The medium is the means by which ink, pigment, or color are delivered onto the drawing surface. Common drawing tools are pencils, chalk, charcoal, crayons, pastels, and pen and ink. Many drawing materials are not water or oil based and are applied dry, without any preparation. Water-based drawing media (e.g., "watercolor pencils") exist, which can be drawn with like ordinary pencils, then moistened with a wet brush to get various effects. There are also oil-based pastels and wax-based crayons. Very rarely, artists have drawn with (usually decoded) invisible ink.

Some examples of drawing media include:

Drawing techniques

There are a variety of different techniques that experience has proven useful for rendering a higher quality drawing.


Paper comes in a variety of different sizes and qualities, ranging from newspaper grade for practice up to high quality and relatively expensive paper sometimes sold as individual sheets. Papers can vary in texture, hue, acidity, and strength when wet. Smooth paper is good for rendering fine detail, but a more "toothy" paper will hold the drawing material better. Thus a courser material is useful for producing deeper contrast.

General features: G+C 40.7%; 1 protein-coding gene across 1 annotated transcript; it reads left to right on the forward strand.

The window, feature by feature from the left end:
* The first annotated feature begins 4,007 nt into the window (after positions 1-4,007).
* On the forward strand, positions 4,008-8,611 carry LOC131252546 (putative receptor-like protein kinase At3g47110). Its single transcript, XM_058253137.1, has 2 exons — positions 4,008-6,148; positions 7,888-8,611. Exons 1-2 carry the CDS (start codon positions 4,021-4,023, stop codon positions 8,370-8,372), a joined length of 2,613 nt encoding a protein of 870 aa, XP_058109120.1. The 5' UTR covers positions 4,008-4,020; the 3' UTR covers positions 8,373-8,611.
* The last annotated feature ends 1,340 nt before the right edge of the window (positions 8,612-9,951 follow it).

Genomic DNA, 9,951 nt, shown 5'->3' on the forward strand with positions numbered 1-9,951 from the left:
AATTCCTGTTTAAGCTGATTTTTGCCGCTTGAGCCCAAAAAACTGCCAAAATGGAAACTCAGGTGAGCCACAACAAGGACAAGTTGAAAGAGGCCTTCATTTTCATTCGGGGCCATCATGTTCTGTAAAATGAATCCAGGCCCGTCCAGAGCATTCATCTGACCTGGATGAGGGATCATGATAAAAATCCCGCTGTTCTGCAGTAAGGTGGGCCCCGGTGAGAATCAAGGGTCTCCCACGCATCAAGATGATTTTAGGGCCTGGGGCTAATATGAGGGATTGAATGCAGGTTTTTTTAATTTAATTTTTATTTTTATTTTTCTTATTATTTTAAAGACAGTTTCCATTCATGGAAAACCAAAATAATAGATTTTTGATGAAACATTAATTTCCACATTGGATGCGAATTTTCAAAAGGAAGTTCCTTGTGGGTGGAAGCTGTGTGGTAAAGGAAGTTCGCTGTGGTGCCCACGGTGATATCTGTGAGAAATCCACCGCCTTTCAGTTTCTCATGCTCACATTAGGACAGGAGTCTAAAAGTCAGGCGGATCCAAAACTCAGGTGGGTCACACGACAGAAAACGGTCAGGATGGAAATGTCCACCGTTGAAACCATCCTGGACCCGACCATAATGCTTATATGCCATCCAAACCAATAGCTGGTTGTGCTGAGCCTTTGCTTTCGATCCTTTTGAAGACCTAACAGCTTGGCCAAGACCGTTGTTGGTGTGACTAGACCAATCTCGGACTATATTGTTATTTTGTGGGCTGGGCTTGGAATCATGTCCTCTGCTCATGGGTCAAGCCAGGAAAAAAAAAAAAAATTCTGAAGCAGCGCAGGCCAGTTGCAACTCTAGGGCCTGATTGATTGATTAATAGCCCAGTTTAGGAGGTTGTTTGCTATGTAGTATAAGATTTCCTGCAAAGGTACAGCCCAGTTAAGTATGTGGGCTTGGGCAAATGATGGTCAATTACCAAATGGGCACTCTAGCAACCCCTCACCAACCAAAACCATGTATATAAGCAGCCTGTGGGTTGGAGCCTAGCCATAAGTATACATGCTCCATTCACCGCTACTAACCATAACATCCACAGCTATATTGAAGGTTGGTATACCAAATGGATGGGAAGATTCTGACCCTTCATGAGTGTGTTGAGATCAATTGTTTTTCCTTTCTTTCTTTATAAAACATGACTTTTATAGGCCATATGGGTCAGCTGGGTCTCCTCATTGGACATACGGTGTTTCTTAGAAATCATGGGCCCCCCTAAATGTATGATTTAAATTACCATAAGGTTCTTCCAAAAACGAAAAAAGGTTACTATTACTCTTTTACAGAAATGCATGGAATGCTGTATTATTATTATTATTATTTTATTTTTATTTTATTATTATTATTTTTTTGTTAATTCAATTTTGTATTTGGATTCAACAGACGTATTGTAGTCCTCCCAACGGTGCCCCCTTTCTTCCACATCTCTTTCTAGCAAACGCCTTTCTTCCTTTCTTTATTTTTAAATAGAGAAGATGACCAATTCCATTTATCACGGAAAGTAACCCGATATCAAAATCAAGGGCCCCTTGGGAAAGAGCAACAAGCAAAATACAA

For pen and ink work, typing paper is useful for practice drawings. For polished sketches, however, heavier paper is more suitable. Bristol board makes a hard surface that is especially good for ink. Watercolor paper is also an interesting surface for ink drawing due to its texture. Tracing vellum is useful for experimenting with different textures on top of your drawing, prior to committing them to the final page.